Patrick Monahan finishes 16th in Marathon to round off successful Rio 2016 for Ireland

Team Ireland surpassed their medal expectations at this year's Paralympic Games

BY Newstalk 19:30 Sunday 18 September 2016, 19:30 18 Sep 2016

Image:Twitter

Ireland's final competitor in Rio, wheelchair racer Patrick Monahan, finished in 16th place in the T54 maarathon.

In 32 degree heat, Monahan finished the race in one hour, 40 minutes and 26 seconds, which is over 10 minutes slower than his personal best.

However several competitors dropped out before the half-way mark and the race was won in a relatively slow time of 1:26.16 by legendary 'Swiss Bullet' Marcel Hug. 

It was always going to be tough for the Naas man who was hit by illness during his time in Rio which forced him to pull out of the 800m. 

"If it was any other marathon I would have dropped out after a lap," Monahan admitted. "I had no energy at all, whether it was the heat or the illness last week I'm not sure, but I was drained. I knew it was going to be tough but I didn't think it would be that tough.

"I was in bed for four days, in solitary confinement," he revealed. "But I was really well looked after and did some light training but today I was just happy to get to the finish." 

Asked what kept him going to the finish line he said: "My mam and dad are here, my family and girlfriend at home, the support I got from my community and club (Le Cheile), I just had to get to the finish line.

"I didn't think there was a sport out there for me four years ago but I love this sport. I'm proud that I've got this far in quite a short time.I wasn't happy with the time but, in some ways, it was my greatest achievement getting to the finish line today."

Later on it will be with heads held high and tricolours flying that the Irish team will enter the Maracana stadium for the Rio 2016 Closing Ceremony, having arrived, competed and conquered at this fourteenth Summer Paralympic Games.

The Irish team of 48 athletes across 10 sports will be coming home with an incredible 11 medals from the Rio Games – four gold, four silver and three bronze – a number that exceeded all expectations, and a 28th placing on the medals table; inside the top 30 spot targeted at the outset.

From Day two onwards, there were medal celebrations for the team, with Jason Smyth securing first Irish medal of the Games, winning gold in the T13 100m final to successfully defend his Paralympic title and complete a historic treble. Incredible performances from Michael McKillop (gold), Eoghan Clifford (bronze and gold), Colin Lynch (silver), Ellen Keane (bronze), Katie-George Dunlevy and Eve McCrystal (gold and silver), led the team the whole way through to one of the final days, where 16-year-old Noelle Lenihan (bronze) completed a rebel treble of discus medals along with her Cork team mates of Orla Barry (silver) and Niamh McCarthy (silver) to wrap things up in style for the Irish going into the final day.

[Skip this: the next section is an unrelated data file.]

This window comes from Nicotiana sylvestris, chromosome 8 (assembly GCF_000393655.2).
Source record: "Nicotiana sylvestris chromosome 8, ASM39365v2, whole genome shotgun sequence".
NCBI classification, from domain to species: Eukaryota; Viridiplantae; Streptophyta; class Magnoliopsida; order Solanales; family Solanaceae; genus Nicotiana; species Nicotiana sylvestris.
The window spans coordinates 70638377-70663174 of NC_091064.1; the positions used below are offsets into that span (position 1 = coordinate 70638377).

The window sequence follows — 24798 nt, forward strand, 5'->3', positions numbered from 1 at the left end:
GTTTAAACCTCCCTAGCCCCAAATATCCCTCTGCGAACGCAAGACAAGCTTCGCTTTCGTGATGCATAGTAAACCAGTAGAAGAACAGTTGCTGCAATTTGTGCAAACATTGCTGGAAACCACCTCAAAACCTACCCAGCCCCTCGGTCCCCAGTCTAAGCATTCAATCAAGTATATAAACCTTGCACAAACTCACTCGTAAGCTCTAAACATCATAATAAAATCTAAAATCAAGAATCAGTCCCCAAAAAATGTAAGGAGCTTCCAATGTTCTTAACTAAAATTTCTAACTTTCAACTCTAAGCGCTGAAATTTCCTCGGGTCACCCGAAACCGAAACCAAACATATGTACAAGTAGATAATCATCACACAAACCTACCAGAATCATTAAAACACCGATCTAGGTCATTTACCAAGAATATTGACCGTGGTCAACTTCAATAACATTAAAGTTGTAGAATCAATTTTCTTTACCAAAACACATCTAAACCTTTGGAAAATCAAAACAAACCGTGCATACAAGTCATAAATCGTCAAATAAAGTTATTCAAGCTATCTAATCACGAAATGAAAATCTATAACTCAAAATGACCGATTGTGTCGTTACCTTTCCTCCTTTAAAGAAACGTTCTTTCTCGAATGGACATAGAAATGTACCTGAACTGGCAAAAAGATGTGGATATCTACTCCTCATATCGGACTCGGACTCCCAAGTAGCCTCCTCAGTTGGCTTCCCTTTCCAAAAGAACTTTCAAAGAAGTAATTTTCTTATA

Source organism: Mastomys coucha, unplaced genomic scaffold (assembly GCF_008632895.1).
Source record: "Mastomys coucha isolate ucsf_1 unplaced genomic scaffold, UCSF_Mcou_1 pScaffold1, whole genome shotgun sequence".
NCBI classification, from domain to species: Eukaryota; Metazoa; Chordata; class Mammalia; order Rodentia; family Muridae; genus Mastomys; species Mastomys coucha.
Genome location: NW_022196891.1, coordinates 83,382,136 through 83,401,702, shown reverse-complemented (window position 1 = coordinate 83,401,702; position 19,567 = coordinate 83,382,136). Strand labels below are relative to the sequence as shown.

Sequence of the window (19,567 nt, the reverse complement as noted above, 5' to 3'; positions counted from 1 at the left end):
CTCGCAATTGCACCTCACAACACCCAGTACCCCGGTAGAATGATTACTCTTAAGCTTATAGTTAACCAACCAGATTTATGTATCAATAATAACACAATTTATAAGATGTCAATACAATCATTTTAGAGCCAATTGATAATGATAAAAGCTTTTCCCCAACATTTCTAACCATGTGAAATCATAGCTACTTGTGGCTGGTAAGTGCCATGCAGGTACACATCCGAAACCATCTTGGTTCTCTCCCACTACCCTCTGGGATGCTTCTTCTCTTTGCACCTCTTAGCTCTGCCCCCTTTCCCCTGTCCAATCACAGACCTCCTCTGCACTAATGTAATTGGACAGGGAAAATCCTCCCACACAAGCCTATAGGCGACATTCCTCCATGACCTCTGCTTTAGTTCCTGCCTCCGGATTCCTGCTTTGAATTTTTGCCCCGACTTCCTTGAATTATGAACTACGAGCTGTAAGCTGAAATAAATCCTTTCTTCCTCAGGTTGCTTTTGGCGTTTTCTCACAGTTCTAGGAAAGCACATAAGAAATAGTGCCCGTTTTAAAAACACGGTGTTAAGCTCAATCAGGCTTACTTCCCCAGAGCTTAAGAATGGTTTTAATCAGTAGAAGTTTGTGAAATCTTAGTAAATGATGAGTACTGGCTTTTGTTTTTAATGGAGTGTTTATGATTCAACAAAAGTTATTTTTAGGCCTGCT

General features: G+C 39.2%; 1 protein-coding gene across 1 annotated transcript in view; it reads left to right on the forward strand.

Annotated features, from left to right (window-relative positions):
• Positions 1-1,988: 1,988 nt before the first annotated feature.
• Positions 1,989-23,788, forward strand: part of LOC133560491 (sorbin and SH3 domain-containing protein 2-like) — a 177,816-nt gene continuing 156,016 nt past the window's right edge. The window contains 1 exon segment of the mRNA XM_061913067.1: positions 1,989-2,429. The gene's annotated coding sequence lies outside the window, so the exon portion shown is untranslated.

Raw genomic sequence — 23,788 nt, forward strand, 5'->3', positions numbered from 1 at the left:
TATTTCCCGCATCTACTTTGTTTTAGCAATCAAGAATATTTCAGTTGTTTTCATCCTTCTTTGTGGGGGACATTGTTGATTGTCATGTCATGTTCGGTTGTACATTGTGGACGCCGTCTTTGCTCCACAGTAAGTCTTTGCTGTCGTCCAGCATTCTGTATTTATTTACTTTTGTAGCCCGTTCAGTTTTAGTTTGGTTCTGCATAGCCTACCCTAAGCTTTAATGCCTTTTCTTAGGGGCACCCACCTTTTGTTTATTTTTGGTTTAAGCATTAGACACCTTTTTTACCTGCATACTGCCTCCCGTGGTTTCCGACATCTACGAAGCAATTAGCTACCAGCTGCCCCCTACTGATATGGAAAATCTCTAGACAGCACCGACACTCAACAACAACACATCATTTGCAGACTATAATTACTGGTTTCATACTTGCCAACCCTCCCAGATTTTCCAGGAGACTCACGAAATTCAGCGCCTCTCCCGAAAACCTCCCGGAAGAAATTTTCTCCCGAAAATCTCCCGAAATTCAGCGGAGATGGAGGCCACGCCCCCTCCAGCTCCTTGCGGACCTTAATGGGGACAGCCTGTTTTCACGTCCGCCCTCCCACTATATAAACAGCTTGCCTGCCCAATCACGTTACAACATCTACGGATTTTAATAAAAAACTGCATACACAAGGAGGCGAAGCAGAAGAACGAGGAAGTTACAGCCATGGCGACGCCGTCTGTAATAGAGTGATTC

Although the medals grab the headlines the success for this team runs deeper with many of the team achieving phenomenal lifetime best performances and coveted top ten finishes as they delivered on the biggest of all sporting stages.

As the closing ceremony gets underway from midnight (Irish time) tonight, there will undoubtedly be an overwhelming sense of pride, achievement, success and excitement as Ireland’s youngest team member; Nicole Turner (14) will lead the contingent out as flag bearer – a baton that was passed to her from Opening Ceremony flag bearer and 11-time Paralympian, John Twomey, himself the eldest member.

All of the hours, days, weeks, months and years of training culminated in eleven incredible days of performance, commitment and sheer determination and as the team make their way back to Dublin, there is no doubt they have done themselves and their country extremely proud.

Speaking ahead of the closing ceremony Ireland's Chef de Mission Denis Toomey said; "Brilliant performances from all of Team Ireland ensured all our targets and expectations were surpassed. To be bringing home 11 medals from Rio 2016 and to finish up 28th on the medal table will hopefully bring as much elation to everyone at home in Ireland as it brings to me."

The team will arrive into Dublin Airport, Terminal 1, on Wednesday, September 21st with their flight scheduled to touch down at 12.05pm. More information on the homecoming will be announced in the coming days.

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